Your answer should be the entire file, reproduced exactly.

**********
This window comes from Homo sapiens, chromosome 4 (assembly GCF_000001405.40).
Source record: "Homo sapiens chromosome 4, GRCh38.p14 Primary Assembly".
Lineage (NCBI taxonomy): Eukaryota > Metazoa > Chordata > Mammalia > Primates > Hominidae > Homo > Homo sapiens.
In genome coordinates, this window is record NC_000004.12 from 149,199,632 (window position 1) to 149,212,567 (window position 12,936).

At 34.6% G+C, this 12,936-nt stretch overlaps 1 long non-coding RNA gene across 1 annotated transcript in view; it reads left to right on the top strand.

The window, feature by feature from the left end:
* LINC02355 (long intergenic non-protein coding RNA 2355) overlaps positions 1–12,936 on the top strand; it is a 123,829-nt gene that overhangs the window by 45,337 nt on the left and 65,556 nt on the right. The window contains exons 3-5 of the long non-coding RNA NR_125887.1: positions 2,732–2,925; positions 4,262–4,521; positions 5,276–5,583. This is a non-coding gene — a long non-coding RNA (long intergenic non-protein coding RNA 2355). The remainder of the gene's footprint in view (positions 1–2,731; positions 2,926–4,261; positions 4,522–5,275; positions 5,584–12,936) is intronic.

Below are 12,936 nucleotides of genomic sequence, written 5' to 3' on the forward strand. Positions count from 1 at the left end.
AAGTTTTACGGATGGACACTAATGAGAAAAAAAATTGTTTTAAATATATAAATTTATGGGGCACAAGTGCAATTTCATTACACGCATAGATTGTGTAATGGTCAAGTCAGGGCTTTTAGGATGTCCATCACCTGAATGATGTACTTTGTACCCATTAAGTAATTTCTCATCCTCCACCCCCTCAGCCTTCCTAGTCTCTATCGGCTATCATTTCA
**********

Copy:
This window comes from Homo sapiens, chromosome 4 (assembly GCF_000001405.40).
Source record: "Homo sapiens chromosome 4, GRCh38.p14 Primary Assembly".
Lineage (NCBI taxonomy): Eukaryota > Metazoa > Chordata > Mammalia > Primates > Hominidae > Homo > Homo sapiens.
In genome coordinates, this window is record NC_000004.12 from 149,199,632 (window position 1) to 149,212,567 (window position 12,936).

At 34.6% G+C, this 12,936-nt stretch overlaps 1 long non-coding RNA gene across 1 annotated transcript in view; it reads left to right on the top strand.

The window, feature by feature from the left end:
* LINC02355 (long intergenic non-protein coding RNA 2355) overlaps positions 1–12,936 on the top strand; it is a 123,829-nt gene that overhangs the window by 45,337 nt on the left and 65,556 nt on the right. The window contains exons 3-5 of the long non-coding RNA NR_125887.1: positions 2,732–2,925; positions 4,262–4,521; positions 5,276–5,583. This is a non-coding gene — a long non-coding RNA (long intergenic non-protein coding RNA 2355). The remainder of the gene's footprint in view (positions 1–2,731; positions 2,926–4,261; positions 4,522–5,275; positions 5,584–12,936) is intronic.

Below are 12,936 nucleotides of genomic sequence, written 5' to 3' on the forward strand. Positions count from 1 at the left end.
AAGTTTTACGGATGGACACTAATGAGAAAAAAAATTGTTTTAAATATATAAATTTATGGGGCACAAGTGCAATTTCATTACACGCATAGATTGTGTAATGGTCAAGTCAGGGCTTTTAGGATGTCCATCACCTGAATGATGTACTTTGTACCCATTAAGTAATTTCTCATCCTCCACCCCCTCAGCCTTCCTAGTCTCTATCGGCTATCATTTCA